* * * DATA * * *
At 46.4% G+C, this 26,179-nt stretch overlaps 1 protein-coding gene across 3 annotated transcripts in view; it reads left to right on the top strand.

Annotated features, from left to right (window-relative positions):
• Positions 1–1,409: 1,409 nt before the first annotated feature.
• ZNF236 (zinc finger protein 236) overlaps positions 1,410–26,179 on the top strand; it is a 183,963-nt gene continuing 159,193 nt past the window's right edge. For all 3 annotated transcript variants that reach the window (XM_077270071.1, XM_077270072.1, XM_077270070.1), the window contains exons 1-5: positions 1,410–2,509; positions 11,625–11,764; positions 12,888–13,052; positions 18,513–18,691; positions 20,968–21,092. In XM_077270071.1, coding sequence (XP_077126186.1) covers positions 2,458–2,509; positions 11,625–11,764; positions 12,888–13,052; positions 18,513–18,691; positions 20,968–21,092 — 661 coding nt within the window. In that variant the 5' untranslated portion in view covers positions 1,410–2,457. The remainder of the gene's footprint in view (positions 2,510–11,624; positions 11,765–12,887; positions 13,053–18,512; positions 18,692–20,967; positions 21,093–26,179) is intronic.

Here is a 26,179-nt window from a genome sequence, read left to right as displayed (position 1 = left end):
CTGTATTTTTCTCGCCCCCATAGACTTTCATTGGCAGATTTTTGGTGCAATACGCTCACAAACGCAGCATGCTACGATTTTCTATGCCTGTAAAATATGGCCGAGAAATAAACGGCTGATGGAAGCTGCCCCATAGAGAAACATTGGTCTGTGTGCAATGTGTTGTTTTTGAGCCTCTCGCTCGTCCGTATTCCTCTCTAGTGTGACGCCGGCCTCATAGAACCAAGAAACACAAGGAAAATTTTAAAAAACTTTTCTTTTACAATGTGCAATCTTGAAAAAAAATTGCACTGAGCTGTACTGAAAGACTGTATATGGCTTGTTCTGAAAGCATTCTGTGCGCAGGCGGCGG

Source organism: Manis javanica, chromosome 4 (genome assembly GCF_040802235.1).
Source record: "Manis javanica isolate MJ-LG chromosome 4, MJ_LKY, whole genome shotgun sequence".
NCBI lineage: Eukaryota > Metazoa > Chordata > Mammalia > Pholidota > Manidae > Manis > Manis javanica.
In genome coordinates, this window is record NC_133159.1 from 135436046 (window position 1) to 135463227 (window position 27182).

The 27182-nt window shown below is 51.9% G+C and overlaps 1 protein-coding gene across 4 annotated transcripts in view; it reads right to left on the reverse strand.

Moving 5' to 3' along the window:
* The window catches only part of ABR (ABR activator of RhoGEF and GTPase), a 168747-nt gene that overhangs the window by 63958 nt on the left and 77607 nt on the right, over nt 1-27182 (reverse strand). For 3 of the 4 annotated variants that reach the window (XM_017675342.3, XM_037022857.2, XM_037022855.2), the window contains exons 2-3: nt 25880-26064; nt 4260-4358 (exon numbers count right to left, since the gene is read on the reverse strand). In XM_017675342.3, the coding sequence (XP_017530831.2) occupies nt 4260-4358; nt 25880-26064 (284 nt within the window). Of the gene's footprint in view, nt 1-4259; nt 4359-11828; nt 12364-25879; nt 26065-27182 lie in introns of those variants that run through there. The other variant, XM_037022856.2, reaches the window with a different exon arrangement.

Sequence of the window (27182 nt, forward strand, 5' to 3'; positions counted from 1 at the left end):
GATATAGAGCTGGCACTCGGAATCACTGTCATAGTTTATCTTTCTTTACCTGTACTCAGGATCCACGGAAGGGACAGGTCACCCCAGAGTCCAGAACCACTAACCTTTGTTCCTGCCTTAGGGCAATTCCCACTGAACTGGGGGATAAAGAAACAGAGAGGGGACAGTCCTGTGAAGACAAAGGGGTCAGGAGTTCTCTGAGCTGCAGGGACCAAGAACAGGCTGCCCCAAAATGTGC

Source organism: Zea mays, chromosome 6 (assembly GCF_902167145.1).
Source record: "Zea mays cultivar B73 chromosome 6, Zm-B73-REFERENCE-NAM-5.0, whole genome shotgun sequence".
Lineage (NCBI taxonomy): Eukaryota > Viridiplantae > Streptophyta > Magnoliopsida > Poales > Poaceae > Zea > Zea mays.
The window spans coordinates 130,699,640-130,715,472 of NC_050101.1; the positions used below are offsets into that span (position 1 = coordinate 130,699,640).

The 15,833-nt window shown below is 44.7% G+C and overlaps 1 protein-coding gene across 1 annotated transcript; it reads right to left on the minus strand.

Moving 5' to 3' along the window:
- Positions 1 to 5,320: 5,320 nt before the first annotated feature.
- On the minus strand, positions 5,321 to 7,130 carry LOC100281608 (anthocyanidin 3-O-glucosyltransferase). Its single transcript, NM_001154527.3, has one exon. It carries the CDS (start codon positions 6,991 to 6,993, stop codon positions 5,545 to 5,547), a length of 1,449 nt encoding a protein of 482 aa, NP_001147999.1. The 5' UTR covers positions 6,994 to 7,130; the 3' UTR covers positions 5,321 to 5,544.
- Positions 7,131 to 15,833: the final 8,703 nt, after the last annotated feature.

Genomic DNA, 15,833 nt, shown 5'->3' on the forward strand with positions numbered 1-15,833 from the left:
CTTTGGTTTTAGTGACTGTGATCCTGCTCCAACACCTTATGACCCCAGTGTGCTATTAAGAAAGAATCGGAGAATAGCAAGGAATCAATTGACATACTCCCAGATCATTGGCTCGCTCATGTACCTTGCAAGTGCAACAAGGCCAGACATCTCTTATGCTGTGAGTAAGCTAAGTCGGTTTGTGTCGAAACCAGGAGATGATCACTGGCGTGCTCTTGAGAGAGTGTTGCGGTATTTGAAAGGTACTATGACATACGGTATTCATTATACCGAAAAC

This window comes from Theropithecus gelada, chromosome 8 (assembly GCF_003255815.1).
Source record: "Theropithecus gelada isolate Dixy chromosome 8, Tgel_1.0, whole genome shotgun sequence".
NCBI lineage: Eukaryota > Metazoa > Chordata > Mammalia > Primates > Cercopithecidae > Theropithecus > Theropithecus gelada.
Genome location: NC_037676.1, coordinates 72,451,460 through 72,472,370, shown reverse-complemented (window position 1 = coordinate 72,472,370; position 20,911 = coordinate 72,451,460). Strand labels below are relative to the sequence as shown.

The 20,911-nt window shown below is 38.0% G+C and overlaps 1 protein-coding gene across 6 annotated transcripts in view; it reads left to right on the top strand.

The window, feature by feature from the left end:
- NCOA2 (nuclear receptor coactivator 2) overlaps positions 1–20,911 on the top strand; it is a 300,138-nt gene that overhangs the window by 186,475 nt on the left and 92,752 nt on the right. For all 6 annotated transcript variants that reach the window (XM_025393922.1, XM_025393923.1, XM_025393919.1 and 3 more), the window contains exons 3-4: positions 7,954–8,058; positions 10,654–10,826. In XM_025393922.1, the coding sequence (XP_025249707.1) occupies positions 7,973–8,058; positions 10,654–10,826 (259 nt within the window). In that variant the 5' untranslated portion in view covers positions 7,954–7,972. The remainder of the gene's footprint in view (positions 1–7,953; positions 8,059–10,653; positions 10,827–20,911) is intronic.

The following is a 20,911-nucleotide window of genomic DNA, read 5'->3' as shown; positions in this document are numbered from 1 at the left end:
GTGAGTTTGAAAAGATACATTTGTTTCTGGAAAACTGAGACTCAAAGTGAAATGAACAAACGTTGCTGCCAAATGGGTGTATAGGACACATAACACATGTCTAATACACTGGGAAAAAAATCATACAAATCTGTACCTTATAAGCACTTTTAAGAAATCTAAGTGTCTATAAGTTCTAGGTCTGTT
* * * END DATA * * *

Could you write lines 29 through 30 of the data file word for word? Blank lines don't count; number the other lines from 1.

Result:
NCBI lineage: Eukaryota > Metazoa > Chordata > Mammalia > Primates > Cercopithecidae > Theropithecus > Theropithecus gelada.
Genome location: NC_037676.1, coordinates 72,451,460 through 72,472,370, shown reverse-complemented (window position 1 = coordinate 72,472,370; position 20,911 = coordinate 72,451,460). Strand labels below are relative to the sequence as shown.